Later that evening I ran into a few colleagues who taught at a nearby school and had not received an
award. I did not disclose that I had received one, and mainly just listened to what they had to say. My daughter had been in both of their classes, and they are two of the best teachers that she has had while in high school. I knew that they were outstanding teachers who routinely went above and beyond expectations to support their students. Their reaction would best be described as disappointed. But it was also interesting to listen to the conversation. In the reports that we get, we see our final evaluation score (out to the millionth of a point), and the minimum score needed to reach each of the three award levels. Much of their reaction was questioning how to improve their scores to reach the benchmarks. What had their colleagues who had received an award done that they could learn from? The only problem is that the award winners are not publicly recognized. So, how can they know who the models are? Who are the exemplars that they could observe and learn from? It would require an additional blogpost to address this issue, but I digress.


I did not sleep well that night. I knew that I had received this award, but was now even more acutely
aware that there were other teachers who were at least as deserving of the award, if not more so,
than I was. Additionally, I was now the benefactor of an incentive program that I had vigorously
opposed. The money would be perfect to buy the laptop that my daughter wants for college along
with some recording equipment (she will be a music major), appropriate spiritwear for the new
undergrad, and enough left over to put a little cushion in her bank account for first semester, but I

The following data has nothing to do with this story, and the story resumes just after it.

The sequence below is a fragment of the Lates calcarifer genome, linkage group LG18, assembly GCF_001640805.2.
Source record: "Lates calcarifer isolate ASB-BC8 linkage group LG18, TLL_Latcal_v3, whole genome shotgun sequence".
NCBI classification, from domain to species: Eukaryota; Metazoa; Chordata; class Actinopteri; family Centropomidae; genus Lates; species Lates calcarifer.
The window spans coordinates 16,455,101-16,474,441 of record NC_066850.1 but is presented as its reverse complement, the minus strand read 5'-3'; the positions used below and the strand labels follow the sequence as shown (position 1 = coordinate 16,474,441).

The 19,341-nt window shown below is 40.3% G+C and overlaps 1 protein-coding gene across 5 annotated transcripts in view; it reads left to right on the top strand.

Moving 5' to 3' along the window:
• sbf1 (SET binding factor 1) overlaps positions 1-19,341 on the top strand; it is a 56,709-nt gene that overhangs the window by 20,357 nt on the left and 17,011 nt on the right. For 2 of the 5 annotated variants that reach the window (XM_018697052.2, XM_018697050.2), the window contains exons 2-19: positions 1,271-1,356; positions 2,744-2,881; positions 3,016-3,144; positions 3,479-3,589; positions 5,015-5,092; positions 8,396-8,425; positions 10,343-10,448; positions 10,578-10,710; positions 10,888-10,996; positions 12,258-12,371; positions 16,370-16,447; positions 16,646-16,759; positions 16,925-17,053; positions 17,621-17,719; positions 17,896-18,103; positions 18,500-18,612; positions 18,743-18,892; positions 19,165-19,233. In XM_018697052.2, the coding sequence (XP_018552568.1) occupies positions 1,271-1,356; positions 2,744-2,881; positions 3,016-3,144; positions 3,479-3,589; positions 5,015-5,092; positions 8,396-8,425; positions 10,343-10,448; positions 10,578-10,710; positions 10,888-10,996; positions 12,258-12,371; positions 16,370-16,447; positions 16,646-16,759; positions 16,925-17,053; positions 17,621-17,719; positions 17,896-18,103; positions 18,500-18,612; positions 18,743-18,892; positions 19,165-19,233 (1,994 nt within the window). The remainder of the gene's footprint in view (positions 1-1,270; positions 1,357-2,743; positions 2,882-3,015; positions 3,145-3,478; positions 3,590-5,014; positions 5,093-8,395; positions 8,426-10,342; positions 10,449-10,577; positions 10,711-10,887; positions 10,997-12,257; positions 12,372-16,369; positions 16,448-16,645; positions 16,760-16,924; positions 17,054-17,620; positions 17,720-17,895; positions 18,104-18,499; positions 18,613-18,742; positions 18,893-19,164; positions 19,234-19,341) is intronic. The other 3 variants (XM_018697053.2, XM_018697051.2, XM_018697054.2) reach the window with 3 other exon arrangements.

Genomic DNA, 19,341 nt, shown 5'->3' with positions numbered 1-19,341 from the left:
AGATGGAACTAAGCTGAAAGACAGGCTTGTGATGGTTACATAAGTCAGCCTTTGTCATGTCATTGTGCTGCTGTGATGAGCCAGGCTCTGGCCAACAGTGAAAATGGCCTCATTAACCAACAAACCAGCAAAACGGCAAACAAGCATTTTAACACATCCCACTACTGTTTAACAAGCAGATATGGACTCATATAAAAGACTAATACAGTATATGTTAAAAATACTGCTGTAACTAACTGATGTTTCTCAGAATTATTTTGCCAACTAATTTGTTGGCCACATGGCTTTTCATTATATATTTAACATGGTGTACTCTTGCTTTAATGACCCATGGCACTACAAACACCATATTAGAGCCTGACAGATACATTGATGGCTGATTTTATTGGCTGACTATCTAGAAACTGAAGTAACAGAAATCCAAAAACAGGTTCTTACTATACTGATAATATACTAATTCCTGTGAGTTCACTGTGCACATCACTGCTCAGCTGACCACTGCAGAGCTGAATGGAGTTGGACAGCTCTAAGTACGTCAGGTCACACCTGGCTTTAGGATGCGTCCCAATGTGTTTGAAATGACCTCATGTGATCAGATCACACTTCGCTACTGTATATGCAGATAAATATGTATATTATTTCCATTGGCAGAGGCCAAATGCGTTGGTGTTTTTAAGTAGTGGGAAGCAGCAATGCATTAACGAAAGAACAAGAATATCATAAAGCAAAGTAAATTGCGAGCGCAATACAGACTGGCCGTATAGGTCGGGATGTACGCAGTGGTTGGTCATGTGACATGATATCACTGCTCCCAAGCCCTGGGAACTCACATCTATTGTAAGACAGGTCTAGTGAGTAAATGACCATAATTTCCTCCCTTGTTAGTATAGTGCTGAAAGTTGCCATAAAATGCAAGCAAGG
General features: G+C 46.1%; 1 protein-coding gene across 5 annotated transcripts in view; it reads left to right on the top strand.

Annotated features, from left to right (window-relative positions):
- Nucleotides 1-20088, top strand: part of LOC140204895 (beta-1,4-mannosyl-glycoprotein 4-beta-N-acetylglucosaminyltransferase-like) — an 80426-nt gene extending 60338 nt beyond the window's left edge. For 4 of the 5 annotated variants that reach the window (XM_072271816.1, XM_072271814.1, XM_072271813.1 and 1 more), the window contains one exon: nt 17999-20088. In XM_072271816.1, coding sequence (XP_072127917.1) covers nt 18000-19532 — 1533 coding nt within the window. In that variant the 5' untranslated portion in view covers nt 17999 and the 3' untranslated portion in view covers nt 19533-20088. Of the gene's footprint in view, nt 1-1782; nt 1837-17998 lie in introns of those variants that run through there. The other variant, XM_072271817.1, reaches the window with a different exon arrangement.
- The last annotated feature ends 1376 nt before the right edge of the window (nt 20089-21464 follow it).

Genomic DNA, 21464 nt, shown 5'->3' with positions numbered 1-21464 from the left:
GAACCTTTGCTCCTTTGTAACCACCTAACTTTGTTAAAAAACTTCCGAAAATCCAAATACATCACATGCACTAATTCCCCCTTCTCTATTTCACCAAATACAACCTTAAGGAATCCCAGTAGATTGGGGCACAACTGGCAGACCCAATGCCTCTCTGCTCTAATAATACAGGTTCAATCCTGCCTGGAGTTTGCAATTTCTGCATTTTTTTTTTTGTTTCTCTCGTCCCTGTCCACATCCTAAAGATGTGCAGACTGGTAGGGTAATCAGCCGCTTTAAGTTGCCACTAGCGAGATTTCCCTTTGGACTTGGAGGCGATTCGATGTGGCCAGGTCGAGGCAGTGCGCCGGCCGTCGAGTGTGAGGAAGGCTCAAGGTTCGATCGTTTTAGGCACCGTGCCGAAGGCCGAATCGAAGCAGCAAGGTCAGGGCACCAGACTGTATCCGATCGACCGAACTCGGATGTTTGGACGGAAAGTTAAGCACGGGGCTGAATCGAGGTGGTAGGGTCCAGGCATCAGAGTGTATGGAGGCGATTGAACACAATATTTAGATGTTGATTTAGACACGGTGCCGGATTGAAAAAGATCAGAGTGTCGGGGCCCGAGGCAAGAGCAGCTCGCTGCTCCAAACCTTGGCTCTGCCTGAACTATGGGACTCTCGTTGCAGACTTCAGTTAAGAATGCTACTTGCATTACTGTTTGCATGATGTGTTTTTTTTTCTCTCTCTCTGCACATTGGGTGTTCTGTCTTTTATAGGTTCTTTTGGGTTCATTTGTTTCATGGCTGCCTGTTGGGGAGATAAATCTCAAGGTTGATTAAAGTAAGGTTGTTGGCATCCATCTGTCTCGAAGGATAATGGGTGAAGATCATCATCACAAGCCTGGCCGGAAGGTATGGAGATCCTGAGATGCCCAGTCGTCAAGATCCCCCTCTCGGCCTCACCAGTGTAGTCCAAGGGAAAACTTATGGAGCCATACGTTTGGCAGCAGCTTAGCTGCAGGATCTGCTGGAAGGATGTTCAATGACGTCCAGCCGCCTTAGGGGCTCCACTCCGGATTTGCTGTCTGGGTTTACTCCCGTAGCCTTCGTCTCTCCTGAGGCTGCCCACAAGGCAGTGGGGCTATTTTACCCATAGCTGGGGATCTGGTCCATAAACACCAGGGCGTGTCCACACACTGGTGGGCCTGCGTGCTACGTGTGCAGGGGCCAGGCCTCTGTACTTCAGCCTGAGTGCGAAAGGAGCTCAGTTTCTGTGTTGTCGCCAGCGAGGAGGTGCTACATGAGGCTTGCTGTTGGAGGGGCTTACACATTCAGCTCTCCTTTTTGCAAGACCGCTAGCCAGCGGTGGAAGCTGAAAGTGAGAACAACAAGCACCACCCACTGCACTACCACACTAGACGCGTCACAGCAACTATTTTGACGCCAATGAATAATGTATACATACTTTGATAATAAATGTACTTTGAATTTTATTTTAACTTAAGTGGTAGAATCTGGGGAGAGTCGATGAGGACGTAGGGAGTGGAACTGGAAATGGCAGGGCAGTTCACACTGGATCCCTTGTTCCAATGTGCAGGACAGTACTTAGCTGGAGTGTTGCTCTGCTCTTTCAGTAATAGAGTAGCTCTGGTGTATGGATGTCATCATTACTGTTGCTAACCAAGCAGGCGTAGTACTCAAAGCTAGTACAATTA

just can’t do it. Many will call it stupidity, but for me it is about integrity. If I believe what I believe
about education and teachers, I can’t accept this money for myself. I’m not saying that I don’t
deserve it. I’m saying that I don’t deserve it more than many of my colleagues whose performance
as a teacher is every bit as deserving of being awarded as mine is. It would be different if I had won
the award in a drawing. If they said we are going to take all of you who have done a really great job
this year and we are going to draw 10 names to receive an award, I would take that money, but this
was different. This was a competition with winners and losers. This process explicitly states that my
performance as a teacher was measurably better than those who did not receive an award.


The score for each teacher is derived from four metrics. Let me break them down:


The first metric is Professional Growth. This score is all or nothing. Did you meet your professional
development activities for the year measured in contact hours? Most teachers meet this requirement
through monthly meetings at the school that address instructional strategies to improve classroom
instruction. If you met the expectation, you earned 15 points. If you missed a few meetings and did
not meet the expected contact hours, you receive zero points. The vast majority of teachers will
receive all of these points.


*The next metric I will address is what is called the Weighted School Assessment. This score is a
broad overview of the school that considers everything from overall academic achievement of the
students, community and staff perception surveys of the school, to financial and property management
of the school. This metric is primarily used to compare schools with other schools. Every teacher from
the same school would receive the same score for this metric. While this would impact which teachers
may receive the highest level award as being in the top 10% of all teachers across the system, it
would not impact the second level award for the top 10% of scores within each school. Maximum
score for this metric is 10 points.


That leaves the two “biggies” that represent 75% of the teacher’s score and also has the greatest
variance among all teachers. The first one of these is the Student Growth measure that is worth 35
points. This score is derived from the standardized test given for each subject. In order to measure
growth, students are given a pretest at the beginning of the semester or year to establish a baseline
score. The students are later given the same test at the end of the term. The difference between these